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Environmental Factor, July 2015

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NIEHS marks advances in diversifying the biomedical workforce

By Eddy Ball

Mike Humble

Humble began his talk with a reference to Goal 9 of the NIEHS strategic plan, which calls for training the next generation of environmental health science leaders from a wider range of scientific disciplines and diverse backgrounds. (Photo courtesy of Steve McCaw)

David Eaton

Council members David Eaton, Ph.D., left, of the University of Washington, and Guilarte, center, represent institutions with UP training grants. (Photo courtesy of Steve McCaw)

Linda Birnbaum, Ph.D.

Birnbaum, right, expressed her confidence that the new approach would advance diversity. Gwen Collman, Ph.D., left, director of the NIEHS Division of Extramural Research and Training, was obviously proud of her staff’s work in putting together the program and facilitating funding. (Photo courtesy of Steve McCaw)

NIEHS celebrated two milestones this month in its ongoing efforts to increase diversity in the biomedical workforce through innovative training initiatives.

During the June 2 open session of the National Advisory Environmental Health Sciences Council, Michael Humble, Ph.D., health scientist administrator in the NIEHS Division of Extramural Research and Training, outlined six new awards made April 1 as part of the Undergraduate Research Education Program (UP) to Enhance Diversity in the Environmental Health Sciences.

The following week, the NIEHS Scholars Connect Program welcomed its fourth cohort of students (see story) and recognized the exceptional achievements of previous participants in the yearlong training program.

“NIH as a whole is committed to really increase the diversity in the biomedical workforce,” said NIEHS and National Toxicology Program Director Linda Birnbaum, Ph.D. “Trying to do something different, we hope, will lead to [even more] positive outcomes.”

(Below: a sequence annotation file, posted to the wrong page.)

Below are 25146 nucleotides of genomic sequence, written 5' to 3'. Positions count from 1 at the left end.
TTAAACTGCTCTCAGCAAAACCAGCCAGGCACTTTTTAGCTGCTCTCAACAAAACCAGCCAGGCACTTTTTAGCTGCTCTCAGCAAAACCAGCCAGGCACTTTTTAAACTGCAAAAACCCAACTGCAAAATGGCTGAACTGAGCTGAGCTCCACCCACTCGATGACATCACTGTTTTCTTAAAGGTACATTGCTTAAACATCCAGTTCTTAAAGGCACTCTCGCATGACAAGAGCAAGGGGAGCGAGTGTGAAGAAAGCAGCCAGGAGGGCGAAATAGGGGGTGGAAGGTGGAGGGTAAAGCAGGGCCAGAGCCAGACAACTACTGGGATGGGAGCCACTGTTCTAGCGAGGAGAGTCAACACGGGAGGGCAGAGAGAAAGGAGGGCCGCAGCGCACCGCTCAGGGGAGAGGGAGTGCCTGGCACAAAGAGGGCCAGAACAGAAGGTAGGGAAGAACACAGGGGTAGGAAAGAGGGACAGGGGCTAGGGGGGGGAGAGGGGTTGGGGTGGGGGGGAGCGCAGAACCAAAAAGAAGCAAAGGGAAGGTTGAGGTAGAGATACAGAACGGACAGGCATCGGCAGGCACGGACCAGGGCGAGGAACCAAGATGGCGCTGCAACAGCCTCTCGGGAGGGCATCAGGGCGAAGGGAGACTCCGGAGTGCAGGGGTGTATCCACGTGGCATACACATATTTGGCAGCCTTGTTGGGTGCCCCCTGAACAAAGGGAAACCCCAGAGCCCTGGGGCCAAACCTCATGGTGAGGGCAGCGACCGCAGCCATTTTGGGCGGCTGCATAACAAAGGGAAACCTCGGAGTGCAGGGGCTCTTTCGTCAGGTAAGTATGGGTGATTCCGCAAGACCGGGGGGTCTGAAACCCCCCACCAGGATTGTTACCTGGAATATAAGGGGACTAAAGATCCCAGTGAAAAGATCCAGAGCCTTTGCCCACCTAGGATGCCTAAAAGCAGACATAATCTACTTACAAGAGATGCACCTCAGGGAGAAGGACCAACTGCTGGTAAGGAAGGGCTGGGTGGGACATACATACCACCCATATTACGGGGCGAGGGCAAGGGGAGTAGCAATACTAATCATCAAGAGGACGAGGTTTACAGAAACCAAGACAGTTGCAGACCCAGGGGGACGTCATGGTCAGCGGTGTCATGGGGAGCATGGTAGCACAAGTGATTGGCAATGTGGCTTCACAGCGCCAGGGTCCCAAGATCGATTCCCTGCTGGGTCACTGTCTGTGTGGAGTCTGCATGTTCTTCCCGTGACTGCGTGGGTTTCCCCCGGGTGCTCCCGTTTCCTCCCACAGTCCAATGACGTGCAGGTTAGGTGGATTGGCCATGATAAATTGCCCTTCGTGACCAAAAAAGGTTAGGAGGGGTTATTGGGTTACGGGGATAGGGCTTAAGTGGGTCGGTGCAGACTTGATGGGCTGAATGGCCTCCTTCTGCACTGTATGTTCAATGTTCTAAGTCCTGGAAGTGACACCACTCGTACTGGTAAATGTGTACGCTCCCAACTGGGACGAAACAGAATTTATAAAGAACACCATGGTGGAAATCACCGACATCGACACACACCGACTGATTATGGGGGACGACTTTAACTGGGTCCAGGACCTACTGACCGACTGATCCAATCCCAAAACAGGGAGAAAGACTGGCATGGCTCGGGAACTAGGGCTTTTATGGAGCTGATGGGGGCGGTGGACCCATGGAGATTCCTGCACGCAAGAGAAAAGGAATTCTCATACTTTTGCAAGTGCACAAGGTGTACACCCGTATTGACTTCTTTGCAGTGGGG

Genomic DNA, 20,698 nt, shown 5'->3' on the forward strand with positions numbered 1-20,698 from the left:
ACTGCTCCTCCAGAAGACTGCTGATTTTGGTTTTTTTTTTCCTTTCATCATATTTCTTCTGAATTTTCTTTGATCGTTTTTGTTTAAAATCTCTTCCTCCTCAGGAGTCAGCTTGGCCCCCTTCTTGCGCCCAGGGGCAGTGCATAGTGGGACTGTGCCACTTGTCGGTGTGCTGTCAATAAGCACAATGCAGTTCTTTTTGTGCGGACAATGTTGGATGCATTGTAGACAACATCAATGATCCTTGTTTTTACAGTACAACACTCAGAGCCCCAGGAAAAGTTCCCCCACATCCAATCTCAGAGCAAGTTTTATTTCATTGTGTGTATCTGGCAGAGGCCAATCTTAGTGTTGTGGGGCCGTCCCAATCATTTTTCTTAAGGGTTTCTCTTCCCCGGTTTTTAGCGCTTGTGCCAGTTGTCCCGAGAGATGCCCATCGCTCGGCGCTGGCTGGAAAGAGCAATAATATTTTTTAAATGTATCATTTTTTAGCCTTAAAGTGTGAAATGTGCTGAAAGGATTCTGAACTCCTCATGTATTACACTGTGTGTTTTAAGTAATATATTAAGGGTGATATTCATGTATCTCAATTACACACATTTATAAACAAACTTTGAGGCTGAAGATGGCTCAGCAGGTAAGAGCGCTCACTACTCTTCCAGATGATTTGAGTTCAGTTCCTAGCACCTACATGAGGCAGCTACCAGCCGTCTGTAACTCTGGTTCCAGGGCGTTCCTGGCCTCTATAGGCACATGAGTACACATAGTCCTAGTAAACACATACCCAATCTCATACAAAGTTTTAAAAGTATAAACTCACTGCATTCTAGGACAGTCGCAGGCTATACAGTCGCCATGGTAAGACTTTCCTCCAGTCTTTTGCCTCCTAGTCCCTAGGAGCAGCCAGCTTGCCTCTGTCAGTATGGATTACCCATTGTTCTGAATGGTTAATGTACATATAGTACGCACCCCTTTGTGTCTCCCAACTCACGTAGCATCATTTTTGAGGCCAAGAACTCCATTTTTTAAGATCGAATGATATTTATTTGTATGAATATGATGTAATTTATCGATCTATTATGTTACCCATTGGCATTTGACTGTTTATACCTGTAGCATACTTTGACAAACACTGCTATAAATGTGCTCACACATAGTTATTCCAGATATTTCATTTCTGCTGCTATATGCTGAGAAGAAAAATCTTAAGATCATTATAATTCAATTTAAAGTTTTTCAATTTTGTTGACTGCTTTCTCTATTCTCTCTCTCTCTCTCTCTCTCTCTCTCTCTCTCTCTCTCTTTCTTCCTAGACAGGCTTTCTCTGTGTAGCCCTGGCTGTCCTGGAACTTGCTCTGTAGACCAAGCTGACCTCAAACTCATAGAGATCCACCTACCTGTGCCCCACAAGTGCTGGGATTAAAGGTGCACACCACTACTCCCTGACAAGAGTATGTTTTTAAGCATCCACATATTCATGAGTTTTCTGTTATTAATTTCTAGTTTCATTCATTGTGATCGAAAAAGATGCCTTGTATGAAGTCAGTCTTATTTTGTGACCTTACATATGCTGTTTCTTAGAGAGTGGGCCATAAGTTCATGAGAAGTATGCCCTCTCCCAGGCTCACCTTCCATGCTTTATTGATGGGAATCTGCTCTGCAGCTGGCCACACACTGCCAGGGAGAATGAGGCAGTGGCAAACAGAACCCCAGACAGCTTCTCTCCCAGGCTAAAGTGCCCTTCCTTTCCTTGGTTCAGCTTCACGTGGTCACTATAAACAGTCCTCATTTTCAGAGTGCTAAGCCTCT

New life for science curricula

UP and Scholars Connect both got their inspiration from several programs, including the following:

  • The National Institute of General Medical Sciences (NIGMS) Maximizing Access to Research Careers Undergraduate Student Training in Academic Research (U-STAR) program, where underrepresented undergraduate students, typically in their junior and senior years of college, are provided two-year research and training opportunities in the biomedical sciences.
  • The Meyerhoff Scholars Program at the University of Maryland, Baltimore County, where science education has been fundamentally revisioned to improve success rates.

The universities receiving the new grants have several basic strategies in common:

  • Targeting students from underrepresented populations, with a 2:1 or greater ratio between mentors and the 5-8 students in each program, with long-range state-of-the-art research projects in the environmental health sciences.
  • Providing full-time stipend support during the summer months and part-time support during the academic year, leveraging existing NIEHS programs and resources for greater impact, and integrating research experience with coursework, seminars, and social networking.
  • Using Individual Development Plans for participants, objective-based program evaluations, and long-term tracking for measuring participant and program outcomes.

Win-win for students, NIEHS programs, and the future

During his presentation, Humble described the benefits of this new approach. “It’s a great opportunity for students to fully engage in a project and then return to school,” he said. “It’s a nice way to build on [resources and talent] that we already have in place.”

The council gave its early concurrence for UP during its September 2014 meeting. This time, members expressed satisfaction with the framework Humble and the NIEHS team developed for the program.

Council member and grantee Tomas Guilarte, Ph.D., of Columbia University, pointed to ways UP could increase the number of qualified candidates from underserved populations for faculty positions in the future. “We [desperately] need to build a pipeline,” he said, referring to a recent experience trying to fill an open position at Columbia.

He added that he was also delighted at recruitment so far and that he was looking forward to being one of the 17 faculty mentors in the Columbia program.

(Eddy Ball, Ph.D., is a contract writer with the NIEHS Office of Communications and Public Liaison.)




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